The days are getting shorter, and colder. The kids are back in school. Football season is underway. Stores of all kinds are rearranging their displays.
As difficult as it may be, let’s face it: fall is here. And with these changes comes a change in diet, however slight. In fact, it can be one of the most difficult times of the year for folks managing their diabetes–the cold can bring on a craving for warm, sweet baked goods; entertaining on the weekends can lead to a looser diet.
But fret not! We have you covered. Here, and on the pages that follow, you’ll not only find six season-specific foods, but recipes for each that all can enjoy. Also, at the end of the list, you’ll find links to several terrific resources for even more recipes.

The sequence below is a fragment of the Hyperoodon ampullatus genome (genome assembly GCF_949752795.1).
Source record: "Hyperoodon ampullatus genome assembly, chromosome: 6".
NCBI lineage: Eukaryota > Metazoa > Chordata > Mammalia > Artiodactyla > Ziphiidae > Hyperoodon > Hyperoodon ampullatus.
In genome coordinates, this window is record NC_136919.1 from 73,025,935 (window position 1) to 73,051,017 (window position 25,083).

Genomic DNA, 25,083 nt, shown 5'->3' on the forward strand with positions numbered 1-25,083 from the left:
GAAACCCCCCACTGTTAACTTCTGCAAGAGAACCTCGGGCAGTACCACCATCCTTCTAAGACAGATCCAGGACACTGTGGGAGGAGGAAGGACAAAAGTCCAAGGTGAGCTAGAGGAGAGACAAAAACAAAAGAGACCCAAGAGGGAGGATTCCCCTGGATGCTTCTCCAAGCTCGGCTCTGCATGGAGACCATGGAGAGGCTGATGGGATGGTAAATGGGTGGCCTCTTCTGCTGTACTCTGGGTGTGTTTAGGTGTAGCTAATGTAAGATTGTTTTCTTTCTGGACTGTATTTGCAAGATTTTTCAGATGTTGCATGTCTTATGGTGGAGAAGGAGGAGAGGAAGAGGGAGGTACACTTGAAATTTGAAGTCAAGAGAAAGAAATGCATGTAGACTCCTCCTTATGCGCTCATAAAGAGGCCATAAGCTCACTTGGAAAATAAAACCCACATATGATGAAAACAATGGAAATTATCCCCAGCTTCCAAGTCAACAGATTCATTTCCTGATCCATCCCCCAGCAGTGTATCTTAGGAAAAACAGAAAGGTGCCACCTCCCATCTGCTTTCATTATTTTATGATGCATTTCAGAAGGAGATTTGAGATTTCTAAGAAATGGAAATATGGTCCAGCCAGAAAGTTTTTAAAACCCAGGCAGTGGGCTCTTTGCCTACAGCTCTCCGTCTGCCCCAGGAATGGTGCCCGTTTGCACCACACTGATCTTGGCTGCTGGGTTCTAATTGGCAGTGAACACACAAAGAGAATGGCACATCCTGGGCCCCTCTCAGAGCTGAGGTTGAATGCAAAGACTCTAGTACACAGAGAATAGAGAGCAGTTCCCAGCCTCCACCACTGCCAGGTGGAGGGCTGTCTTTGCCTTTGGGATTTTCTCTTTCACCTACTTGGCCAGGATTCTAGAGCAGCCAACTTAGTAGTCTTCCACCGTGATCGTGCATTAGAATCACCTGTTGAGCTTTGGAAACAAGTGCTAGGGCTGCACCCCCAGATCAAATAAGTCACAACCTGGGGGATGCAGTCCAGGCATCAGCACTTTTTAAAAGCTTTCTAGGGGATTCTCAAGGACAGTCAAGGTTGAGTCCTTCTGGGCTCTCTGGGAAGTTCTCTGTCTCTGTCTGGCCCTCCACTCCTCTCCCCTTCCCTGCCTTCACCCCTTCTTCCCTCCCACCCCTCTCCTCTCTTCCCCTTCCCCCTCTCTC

Go on now, eat well, and embrace the season!
*A medium apple contains about 80 calories and 18 grams of carbohydrate
An apple a day keeps the doctor away, right? In all seriousness, yes, that’s right. Did you know that nutrients found in apples can help prevent spikes in blood sugar? There are also certain enzymes found in apples that aid in the breakdown of complex carbohydrates into simple sugars. Eat them plain, toss them in a salad, bake them into a pie–this fruit is versatile.
WINTER SQUASH (Butternut, Acorn, Hubbard and Pumpkin)
*Depending on the size and variety of squash, one can expect 90-130 calories and 20-30 grams of carbohydrate
Because squash is a starchy vegetable, the key here is moderation. Eating too much of it will spike your blood sugar levels. But there are several positives. They’re a fantastic source of fiber and are rich in folate, vitamin B6 and vitamin A (converted by the body from beta-carotene), all key to managing a healthy diet.Whizzco